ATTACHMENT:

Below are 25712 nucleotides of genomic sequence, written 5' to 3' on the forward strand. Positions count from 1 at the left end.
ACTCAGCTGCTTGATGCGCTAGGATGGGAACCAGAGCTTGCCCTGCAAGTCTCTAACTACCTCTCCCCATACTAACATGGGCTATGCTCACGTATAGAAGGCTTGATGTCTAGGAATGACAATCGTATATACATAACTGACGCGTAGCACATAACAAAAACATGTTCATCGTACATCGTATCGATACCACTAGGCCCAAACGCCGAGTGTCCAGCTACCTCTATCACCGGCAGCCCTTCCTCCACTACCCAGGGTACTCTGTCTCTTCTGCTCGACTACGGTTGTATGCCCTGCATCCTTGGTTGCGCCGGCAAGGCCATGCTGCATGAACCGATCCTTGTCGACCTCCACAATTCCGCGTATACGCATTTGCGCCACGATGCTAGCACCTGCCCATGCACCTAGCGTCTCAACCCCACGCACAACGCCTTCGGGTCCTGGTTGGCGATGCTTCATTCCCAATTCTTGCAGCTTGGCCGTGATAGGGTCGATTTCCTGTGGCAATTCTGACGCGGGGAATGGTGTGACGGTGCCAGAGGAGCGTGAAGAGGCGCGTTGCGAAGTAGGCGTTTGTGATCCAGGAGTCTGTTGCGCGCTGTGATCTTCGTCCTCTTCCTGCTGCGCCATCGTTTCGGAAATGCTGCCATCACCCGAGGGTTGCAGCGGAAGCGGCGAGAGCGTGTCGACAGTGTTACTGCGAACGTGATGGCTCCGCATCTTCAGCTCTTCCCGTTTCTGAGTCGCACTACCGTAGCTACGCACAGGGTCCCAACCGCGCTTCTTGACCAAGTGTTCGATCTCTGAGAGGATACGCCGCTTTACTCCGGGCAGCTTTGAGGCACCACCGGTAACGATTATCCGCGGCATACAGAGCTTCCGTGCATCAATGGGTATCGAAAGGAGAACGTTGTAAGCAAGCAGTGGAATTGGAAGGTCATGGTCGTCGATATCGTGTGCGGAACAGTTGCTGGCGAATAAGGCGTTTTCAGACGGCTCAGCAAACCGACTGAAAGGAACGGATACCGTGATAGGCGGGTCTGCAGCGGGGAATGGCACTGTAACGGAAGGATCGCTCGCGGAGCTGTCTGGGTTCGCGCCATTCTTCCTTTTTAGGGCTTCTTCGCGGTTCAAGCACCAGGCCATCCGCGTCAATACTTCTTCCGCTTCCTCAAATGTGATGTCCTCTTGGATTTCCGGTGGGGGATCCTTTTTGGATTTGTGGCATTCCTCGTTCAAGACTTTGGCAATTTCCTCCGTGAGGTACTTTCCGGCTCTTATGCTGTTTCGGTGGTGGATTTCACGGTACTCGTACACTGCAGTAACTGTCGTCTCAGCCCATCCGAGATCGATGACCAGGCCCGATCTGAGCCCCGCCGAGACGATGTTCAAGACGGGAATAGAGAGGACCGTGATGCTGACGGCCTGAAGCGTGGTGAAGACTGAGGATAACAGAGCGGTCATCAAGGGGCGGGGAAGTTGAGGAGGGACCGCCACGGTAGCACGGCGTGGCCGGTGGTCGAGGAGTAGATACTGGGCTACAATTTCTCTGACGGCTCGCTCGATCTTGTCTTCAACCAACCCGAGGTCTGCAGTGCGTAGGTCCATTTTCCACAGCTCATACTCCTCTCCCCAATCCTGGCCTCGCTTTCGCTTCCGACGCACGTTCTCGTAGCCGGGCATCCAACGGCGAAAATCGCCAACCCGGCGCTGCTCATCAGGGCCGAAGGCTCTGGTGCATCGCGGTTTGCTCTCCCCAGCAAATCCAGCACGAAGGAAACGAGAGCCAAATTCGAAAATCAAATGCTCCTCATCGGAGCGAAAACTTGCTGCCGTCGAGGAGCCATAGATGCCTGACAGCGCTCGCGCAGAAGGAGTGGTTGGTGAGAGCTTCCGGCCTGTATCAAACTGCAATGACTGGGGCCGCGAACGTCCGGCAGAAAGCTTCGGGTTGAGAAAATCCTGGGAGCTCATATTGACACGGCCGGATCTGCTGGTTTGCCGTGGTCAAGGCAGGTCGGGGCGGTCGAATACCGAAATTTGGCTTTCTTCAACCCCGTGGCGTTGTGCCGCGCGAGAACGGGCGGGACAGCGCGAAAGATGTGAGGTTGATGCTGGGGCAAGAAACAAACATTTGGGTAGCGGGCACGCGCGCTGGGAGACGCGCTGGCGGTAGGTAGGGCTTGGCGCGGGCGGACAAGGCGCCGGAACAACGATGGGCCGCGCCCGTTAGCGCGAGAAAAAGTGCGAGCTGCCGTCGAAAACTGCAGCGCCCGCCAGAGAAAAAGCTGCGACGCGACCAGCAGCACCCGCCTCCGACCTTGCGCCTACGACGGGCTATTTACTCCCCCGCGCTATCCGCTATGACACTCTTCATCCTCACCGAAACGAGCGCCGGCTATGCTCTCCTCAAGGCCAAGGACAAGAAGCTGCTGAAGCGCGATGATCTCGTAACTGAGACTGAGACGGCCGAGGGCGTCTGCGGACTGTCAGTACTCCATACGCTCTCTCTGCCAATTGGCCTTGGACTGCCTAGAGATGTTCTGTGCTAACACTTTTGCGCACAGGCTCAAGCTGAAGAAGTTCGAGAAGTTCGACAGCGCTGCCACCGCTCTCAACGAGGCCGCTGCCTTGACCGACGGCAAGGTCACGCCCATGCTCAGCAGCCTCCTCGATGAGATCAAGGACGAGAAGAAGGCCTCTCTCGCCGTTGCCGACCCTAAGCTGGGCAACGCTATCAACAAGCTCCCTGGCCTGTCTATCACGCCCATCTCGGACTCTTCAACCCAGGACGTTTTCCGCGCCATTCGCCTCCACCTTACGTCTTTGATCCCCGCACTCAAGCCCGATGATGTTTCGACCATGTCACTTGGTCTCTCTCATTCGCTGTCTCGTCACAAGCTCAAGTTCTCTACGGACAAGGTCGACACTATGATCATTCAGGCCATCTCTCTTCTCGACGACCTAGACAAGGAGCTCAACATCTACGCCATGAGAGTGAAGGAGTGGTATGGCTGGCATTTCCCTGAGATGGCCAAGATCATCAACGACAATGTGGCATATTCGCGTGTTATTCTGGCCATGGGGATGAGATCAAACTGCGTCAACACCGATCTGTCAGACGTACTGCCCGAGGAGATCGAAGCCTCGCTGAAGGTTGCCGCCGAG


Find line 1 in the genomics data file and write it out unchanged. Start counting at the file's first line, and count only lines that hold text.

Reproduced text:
Below are 25712 nucleotides of genomic sequence, written 5' to 3' on the forward strand. Positions count from 1 at the left end.